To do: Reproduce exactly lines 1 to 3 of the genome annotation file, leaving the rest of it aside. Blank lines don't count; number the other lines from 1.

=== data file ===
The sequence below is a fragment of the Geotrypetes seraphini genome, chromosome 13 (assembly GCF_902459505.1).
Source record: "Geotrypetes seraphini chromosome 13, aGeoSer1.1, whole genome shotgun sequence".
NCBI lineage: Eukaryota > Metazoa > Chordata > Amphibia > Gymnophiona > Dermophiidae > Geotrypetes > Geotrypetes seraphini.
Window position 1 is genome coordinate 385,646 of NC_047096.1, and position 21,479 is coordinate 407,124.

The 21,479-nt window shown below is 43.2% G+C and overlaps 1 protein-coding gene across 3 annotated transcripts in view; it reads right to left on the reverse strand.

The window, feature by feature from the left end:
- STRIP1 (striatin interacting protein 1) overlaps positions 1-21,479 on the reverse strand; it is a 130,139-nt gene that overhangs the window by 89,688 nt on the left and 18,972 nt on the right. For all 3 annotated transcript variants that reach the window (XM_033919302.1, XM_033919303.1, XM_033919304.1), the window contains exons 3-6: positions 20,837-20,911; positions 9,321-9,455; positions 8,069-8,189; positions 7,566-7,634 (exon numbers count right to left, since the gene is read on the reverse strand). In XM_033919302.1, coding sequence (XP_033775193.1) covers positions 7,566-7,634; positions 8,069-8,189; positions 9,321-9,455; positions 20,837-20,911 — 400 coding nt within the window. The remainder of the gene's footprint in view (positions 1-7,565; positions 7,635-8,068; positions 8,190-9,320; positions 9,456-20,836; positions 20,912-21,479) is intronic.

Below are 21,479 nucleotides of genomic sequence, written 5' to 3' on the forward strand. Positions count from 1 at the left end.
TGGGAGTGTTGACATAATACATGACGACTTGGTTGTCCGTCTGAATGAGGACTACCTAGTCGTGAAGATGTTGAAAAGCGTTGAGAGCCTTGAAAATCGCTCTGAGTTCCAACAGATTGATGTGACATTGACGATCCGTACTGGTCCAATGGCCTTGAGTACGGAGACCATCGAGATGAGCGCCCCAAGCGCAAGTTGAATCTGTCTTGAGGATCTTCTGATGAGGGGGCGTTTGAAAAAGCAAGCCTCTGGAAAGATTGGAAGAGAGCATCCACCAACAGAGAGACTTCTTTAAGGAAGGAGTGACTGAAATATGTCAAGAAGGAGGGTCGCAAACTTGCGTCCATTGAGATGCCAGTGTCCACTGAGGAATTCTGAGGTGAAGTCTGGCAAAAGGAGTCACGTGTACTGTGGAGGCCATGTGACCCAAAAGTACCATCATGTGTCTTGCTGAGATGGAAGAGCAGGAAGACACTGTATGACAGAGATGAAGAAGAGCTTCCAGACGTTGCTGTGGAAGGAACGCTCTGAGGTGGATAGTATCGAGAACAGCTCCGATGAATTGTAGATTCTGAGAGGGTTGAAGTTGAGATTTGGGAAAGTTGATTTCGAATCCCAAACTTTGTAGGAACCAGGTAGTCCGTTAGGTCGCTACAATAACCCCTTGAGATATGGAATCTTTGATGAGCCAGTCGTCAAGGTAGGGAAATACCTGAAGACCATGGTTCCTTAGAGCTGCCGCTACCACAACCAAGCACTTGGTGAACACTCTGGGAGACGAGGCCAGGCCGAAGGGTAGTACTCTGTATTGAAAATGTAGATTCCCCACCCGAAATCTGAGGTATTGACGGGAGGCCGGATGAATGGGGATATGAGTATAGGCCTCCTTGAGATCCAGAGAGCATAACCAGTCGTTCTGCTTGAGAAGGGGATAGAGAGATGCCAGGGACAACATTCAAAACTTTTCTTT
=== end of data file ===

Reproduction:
The sequence below is a fragment of the Geotrypetes seraphini genome, chromosome 13 (assembly GCF_902459505.1).
Source record: "Geotrypetes seraphini chromosome 13, aGeoSer1.1, whole genome shotgun sequence".
NCBI lineage: Eukaryota > Metazoa > Chordata > Amphibia > Gymnophiona > Dermophiidae > Geotrypetes > Geotrypetes seraphini.